CINCINNATI (AP) — The Cincinnati Bengals and their coach, Marvin Lewis, don't like major changes.
Cincinnati Bengals new NFL football defensive coordinator Teryl Austin speaks during an introductory news conference at Paul Brown Stadium, Thursday, Jan. 11, 2018, in Cincinnati. (AP Photo/John Minchillo)
Neither does Teryl Austin, which makes him a good fit as the team's new defensive coordinator.
"We wanted to stay within our structure," Lewis said Thursday during Austin's introductory news conference. "With the personnel we have returning, we didn't have to make drastic changes. We didn't want the players to have to re-learn the wheel."
Austin, 52, spent the past four seasons as Detroit's defensive coordinator, but his future was in doubt after the Lions fired coach Jim Caldwell last week. He inherits a defense that was 18th in the NFL in total defense and produced 14 takeaways this past season. The Lions finished ninth in total defense with 32 takeaways.
"It's more about the players than us," said Austin, who replaces Paul Guenther. "We wanted to keep things similar, terminology-wise. We'll make some changes, but nothing drastic."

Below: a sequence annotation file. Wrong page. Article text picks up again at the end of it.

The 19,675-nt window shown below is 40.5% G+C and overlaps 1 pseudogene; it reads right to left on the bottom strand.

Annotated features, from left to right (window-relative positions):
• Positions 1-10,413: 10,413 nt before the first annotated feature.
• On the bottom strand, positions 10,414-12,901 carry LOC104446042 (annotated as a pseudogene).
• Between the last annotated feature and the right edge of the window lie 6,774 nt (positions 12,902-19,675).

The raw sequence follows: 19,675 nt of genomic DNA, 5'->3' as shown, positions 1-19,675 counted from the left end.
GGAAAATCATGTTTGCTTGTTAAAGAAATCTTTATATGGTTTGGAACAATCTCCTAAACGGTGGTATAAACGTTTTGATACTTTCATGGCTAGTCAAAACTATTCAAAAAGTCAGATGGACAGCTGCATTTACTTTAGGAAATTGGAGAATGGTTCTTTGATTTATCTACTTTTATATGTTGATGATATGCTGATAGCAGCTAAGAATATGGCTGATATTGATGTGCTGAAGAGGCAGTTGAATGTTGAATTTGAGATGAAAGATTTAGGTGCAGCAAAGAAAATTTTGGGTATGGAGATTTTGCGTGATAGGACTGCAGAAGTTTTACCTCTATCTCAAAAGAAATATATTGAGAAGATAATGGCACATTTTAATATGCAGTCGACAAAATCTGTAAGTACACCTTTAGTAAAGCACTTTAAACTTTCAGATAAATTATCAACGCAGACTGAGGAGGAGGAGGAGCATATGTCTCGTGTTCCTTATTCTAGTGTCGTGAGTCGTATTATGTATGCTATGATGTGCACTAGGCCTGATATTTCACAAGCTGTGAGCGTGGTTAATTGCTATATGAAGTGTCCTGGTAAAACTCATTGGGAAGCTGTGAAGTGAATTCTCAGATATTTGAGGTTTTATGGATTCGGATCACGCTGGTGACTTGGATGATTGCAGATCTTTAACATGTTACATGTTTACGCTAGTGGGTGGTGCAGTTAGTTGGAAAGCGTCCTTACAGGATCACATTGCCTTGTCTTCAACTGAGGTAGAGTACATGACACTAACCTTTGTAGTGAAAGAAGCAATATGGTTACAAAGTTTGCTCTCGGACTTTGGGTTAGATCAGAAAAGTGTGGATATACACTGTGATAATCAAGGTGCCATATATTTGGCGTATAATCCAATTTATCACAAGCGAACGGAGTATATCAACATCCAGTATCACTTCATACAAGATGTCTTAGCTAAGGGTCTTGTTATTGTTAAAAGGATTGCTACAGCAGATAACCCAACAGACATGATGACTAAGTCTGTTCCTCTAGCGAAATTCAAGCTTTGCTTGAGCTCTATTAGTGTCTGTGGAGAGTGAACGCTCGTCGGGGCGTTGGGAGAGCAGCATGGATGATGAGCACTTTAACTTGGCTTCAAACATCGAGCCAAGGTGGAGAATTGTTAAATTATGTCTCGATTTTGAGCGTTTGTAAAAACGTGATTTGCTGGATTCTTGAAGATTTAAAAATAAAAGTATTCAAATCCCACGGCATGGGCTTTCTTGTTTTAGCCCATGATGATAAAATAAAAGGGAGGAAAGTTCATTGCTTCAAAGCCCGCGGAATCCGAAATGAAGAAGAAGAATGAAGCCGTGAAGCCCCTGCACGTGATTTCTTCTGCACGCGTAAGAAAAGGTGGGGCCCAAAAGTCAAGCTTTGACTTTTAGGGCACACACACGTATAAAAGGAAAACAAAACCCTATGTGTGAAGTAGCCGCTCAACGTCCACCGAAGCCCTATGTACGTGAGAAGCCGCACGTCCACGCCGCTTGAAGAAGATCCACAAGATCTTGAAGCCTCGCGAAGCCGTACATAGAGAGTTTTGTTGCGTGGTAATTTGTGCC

Lewis said, "He has ties to a lot of people on our staff here."
Guenther left Cincinnati after spending 13 seasons with the Bengals, the last four as defensive coordinator, for the same job with the Oakland Raiders.
Austin, who interviewed for Detroit's coaching vacancy last week, preferred joining a team that he felt didn't need a lot of work.
"One thing I wanted was to go somewhere and not have to overhaul things," he said. "The Bengals have good personnel. We'll try to do what they were doing, but just do it better. There's good talent here. Every year, you try to add to that talent. My job is to make sure they perform on the field.
"We're going to try to play on (the opponent's) side of the line of scrimmage and play without fear — physical and strong. We're not going to sit back and let the other teams dictate what we do."
That includes forcing turnovers, he said.
"It's like anything you coach," Austin said. "You get what you emphasize."
In 2014, the Lions became the ninth team in NFL history to finish the season allowing fewer than 70 yards rushing per game. Detroit lost Ndamukong Suh off that team and slipped defensively after that.
Austin previously was a secondary coach for the Baltimore Ravens and also has coached defensive backs for the Arizona Cardinals and Seattle Seahawks.
Lewis, who was brought back by the Bengals after a 7-9 season, has sent five assistants on to NFL head coaching jobs, but Austin said that wasn't part of his decision-making process.
"I think the bigger selling point is the chance to work with some quality people and a quality team," he said. "The other stuff can take care of itself."
Lewis added, "Hopefully, he'll have great success immediately and he has that opportunity."